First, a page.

Skip to main content

Sprayed by Tiger Urine

If you go down to the zoo today be prepared for a big surprise! We know that our domestic cats can spray sometimes. This means marking territory by spraying a horizontal jet of urine against a vertical object behind the cat. Male cats have a "specially retractable penis" that allows them to leave these scent markers at a height that is perfect for other cats to sniff.

It is relative rare that domestic cats spray objects because they are usually neutered or spayed and domesticated and don't really have a home range to protect.

A home range is the area that the cat considers his or her home territory. They can be extremely large for the bigger wildcats such as the snow leopard. When the area is large it is impossible for the cat to physically patrol the area and see off intruders so scent marking is the next best thing. It says to intruders that the occupying cat is here and recently.

Here are some examples of how frequently wild cats spray their territory:
  • Male serval - up to 41.2 times per kilometer (46 times per hour).
  • Bobcats spray urine from 1.9-7.5 times per km.
  • Canada lynx spray more frequently than bobcats at about 10x per km.
  • Tigers spray mark territory "up to 11 times every 30 mins.
I found these to be high numbers. I had not realised how frequently wild cats sprayed their territory.

If you are visiting a zoo and looking into the tiger enclosure don't get too close because if you do and see the tiger turning around presenting his rear end towards you, you know what you are about to receive - a large shower of prime quality tiger urine. This has happened and will no doubt happen again.

I have been sprayed with serval urine when I entered a serval cage to photograph them - there were two, one male and one female. The male, a large cat, sprayed me very quickly. I had no chance to get out of the way. The picture below is of the cat who sprayed me.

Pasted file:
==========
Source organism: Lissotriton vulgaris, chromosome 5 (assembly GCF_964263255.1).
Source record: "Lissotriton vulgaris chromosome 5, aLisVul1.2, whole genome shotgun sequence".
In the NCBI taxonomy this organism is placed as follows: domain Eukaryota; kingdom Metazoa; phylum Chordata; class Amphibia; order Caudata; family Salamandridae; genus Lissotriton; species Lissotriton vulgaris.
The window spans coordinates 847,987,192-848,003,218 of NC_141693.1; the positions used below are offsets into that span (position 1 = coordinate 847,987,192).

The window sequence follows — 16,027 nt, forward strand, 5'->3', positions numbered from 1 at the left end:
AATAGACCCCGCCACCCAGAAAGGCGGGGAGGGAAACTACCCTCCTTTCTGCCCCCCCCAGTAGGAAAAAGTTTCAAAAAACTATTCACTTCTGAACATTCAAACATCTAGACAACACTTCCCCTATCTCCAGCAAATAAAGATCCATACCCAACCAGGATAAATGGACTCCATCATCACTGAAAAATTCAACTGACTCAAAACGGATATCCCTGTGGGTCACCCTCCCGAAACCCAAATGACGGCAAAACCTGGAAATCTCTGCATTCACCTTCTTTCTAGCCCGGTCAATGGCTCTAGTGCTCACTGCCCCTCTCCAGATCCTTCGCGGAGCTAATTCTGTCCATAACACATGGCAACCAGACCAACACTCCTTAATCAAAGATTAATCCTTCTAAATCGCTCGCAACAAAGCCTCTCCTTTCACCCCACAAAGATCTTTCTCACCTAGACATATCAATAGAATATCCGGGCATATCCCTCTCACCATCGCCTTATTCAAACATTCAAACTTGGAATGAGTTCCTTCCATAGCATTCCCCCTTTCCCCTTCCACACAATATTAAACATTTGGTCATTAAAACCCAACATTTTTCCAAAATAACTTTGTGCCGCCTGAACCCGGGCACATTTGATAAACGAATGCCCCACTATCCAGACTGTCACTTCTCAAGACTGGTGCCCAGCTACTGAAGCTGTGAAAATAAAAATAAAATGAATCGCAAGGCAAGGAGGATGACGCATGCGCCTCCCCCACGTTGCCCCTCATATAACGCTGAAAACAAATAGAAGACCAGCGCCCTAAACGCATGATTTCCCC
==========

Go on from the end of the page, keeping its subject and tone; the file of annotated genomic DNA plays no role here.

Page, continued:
Morpheus at A1 Savannahs.
You can read about Morpheus on this page. The information on spraying frequencies comes from The Natural History of the Wild Cats by Andrew Kitchener ISBN 0-8014-8498-7.


Anonymous said…
I was sprayed by a Lion at the NEW ZOO in Green Bay when I was 10 - during a family re-union. It was awful, and everyone remembers to remind me of this when I visit that zoo! There is even a memorial site at the zoo with a cast of the late Lion. I prefer to view them from behind the glass from now on.
Michael Broad said…
LOL. I can laugh at that but it is not pleasant and the urine is so hard to get out of clothes. Still you are one of the few people on the planet who has been sprayed by a lion. You can boast about it!
Brian Woods said…
This story reminded me of how upsetting and stressful it was (not to mention incredibly expensive) to continually clean our carpets and replace our furniture when our cat use to pee in our house and make our home smell like a litter box. We used to mistakenly believe that the problem would go away and even considered giving our cat away in frustration. Other people told us to scream and shout at our furry friend, but this was never an option since it would just make him more anxious and confused. We knew there had to be a better way. We searched all over until we found a simple way to have a happy, contented and loving cat and dramatically reduce our stress levels. I could go on and on, but you would do well to check out this article, which has also been a great help to us and explains how to get the same results (and even better) that we are getting: